The Troubled Economic Context of the Circular Economy

Finally, a breakthrough alternative to growth economics – the doughnut

Instead of growth at all costs, a new economic model allows us to thrive while saving the planet.

So what are we going to do about it? This is the only question worth asking. But the answers appear elusive. Faced with a multifaceted crisis – the capture of governments by billionaires and their lobbyists, extreme inequality, the rise of demagogues, above all the collapse of the living world – those to whom we look for leadership appear stunned, voiceless, clueless. Even if they had the courage to act, they have no idea what to do.

The most they tend to offer is more economic growth: the fairy dust supposed to make all the bad stuff disappear. Never mind that it drives ecological destruction; that it has failed to relieve structural unemployment or soaring inequality; that, in some recent years, almost all the increment in incomes has been harvested by the top 1%. As values, principles and moral purpose are lost, the promise of growth is all that’s left.

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Degrowth, steady state economics and the circular economy

Missing Points in the Development Dialogue

Degrowth, steady state economics and the circular economy: three distinct yet increasingly converging alternative discourses to economic growth for achieving environmental sustainability and social equity

Criticisms of the neoclassical economic framework and perpetual growth in GDP terms are not a new phenomenon, although recent years have seen increasing interest in alternative and ecological discourses including degrowth, steady state and circular economics. Although these may initially appear as distinctly different discourses, they are highly compatible and comparable, sharing similar, often nearly identical principles and policy proposals. A more collaborative, joined-up approach aimed at integrating alternative discourses is required in order to build a coherent, credible, well-supported alternative, as there is more uniting than dividing these critical voices, particularly in the face of mainstream political and economic debates that are shaped by neoclassical economics.



Business leaders and governments alike are acknowledging that continued long-term value creation requires a new economic model that is less dependent on cheap, easily accessible materials and energy, and that is able to restore and regenerate natural capital. In its research to date, the Ellen MacArthur Foundation has demonstrated that the circular economy is a clear value creation opportunity. As many policymakers become interested in this promising model, they envisage the important role they can play in creating the right enabling conditions and, as appropriate, setting direction to unlock it.

   * Full text of Executive Summary from  Ellen MacArthur Foundation

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Sustainable Transport: Declaration of Dependence

Out there in the real world life is a complex interactive system in which things do not exist in isolation but depend heavily on each other.  As Miller and Scott put it: “A complex adaptive system is a system in which a perfect understanding of the individual parts does not automatically convey a perfect understanding of the whole system’s behavior”.  Which means that if our goal is to create a strong and wise policy for sustainable transport in and around our cities we need to change our tools and perspective  as well as our behaviour.  As the Brundtland Report, “Our Common Future” told us already a full generation ago . . .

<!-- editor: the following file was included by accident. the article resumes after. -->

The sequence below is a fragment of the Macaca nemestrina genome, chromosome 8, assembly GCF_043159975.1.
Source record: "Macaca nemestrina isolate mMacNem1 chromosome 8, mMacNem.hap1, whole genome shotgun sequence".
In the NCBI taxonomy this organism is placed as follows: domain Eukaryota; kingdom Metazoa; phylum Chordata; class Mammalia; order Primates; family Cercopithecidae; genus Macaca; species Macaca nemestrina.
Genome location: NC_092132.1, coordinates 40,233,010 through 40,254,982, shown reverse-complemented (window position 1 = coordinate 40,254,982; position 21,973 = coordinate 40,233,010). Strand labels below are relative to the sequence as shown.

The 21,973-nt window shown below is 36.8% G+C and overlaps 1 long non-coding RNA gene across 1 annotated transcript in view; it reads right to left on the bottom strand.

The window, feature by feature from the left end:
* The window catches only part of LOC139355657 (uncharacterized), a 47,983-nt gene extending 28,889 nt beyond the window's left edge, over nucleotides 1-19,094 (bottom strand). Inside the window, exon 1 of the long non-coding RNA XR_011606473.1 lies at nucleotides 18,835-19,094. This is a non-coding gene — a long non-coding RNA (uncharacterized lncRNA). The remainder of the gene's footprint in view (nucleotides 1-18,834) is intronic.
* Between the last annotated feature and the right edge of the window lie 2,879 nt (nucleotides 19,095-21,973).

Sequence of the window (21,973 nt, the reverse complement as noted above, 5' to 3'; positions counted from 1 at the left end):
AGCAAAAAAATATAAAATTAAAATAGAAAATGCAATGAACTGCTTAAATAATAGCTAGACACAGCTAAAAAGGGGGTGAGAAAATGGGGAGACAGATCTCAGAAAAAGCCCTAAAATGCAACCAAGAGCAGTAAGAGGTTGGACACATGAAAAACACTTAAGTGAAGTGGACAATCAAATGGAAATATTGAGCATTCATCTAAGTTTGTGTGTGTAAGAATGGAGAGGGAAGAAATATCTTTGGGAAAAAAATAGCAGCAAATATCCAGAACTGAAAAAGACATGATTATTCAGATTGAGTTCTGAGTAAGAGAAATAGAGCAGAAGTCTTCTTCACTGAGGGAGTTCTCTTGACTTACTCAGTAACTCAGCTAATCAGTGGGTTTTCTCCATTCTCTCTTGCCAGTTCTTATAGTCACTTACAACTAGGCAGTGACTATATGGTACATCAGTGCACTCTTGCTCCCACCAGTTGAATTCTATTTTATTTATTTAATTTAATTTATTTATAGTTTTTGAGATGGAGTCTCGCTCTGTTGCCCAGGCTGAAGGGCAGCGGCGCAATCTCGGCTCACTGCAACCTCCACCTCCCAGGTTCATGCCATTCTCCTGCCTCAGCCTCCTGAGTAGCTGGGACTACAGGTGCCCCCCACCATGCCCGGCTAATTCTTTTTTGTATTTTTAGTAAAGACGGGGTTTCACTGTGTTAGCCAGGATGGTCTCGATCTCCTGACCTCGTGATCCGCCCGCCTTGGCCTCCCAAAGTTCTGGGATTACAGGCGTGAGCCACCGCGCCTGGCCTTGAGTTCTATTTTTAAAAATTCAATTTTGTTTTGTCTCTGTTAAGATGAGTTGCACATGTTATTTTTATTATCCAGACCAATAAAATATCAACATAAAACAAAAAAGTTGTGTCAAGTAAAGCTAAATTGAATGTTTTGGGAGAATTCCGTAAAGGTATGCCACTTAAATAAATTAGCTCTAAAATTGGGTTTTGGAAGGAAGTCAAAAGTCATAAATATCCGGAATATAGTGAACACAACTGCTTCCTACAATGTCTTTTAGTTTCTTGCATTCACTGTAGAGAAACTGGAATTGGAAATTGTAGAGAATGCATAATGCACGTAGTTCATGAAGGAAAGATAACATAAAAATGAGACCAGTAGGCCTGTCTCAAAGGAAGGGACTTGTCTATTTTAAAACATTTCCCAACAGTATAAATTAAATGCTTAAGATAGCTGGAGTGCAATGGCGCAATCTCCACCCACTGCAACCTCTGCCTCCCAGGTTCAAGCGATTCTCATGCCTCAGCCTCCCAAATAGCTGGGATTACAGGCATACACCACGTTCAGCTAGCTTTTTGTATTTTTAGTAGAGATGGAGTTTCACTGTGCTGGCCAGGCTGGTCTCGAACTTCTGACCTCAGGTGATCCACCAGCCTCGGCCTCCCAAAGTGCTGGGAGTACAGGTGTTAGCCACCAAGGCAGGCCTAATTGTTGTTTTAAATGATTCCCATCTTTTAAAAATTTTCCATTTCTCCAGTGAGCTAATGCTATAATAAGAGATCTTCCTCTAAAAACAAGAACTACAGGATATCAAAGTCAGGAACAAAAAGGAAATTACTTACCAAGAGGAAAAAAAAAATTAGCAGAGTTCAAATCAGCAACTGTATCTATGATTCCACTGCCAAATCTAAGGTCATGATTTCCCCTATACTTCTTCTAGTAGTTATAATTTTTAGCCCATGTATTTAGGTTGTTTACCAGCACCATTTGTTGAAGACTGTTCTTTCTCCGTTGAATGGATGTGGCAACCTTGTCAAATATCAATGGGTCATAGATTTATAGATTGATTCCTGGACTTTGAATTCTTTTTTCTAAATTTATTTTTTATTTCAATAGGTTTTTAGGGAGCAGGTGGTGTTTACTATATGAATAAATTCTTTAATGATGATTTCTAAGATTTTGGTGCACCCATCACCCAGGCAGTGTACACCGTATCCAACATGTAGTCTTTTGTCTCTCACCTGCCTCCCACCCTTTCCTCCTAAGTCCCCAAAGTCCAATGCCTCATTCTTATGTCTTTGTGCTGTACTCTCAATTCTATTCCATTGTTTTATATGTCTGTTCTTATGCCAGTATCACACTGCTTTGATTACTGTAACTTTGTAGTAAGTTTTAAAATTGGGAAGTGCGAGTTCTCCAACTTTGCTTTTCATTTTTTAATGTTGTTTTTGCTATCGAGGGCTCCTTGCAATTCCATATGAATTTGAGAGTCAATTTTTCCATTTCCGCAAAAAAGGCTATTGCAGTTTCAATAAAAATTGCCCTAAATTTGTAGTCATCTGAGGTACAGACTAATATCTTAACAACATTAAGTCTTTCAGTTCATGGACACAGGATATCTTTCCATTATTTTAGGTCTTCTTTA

The following is taken from the peer review  edition of the forthcoming book “BETTER CHOICES: Bringing Sustainable Transport to Your City“. For a copy drop a line to betterchoices@ecoplan,org.

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Circular Economy: Symposium, Master Class and Peer Review

Circular Economy: The Future of Business

Symposium  of 23 June 2017 –
École des Ponts Business School

Closing commentary, Eric Britton.
Professor. Sustainable Development, Economy and Democracy.
Institut Supérieur de Gestion, Paris | Twitter @ericbritton | Skype newmobility

INTRODUCTION: I was invited by the Dean and faculty of the Ecole des Ponts Business School to participate in a full day Symposium on the Circular Economy at their campus on 23 June 2017,. The objective of the event was to introduce  and invite peer comments on  a new program of  graduate seminars and faculty research exploring the boundaries and potential of this relatively new, environmentally sensitive planning and process technique, which takes as its starting point to scrutinize and reorganize productive units to eradicate waste  systematically, throughout the life cycles and uses of products and their components. I was invited to provide a brief  closing summary of what I had observed and heard over the day, with a certain number of recommendations if that should prove useful. My closing remarks are summarized below.  For background on the program click to

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FB SC - Groningen streetThe idea of slowing top speeds on traffic in the city to reduce accidents and achieve other important systemic benefits would seem like a pretty sensible, straightforward and affordable thing to do. For a lot of reasons.  Let’s have a look.

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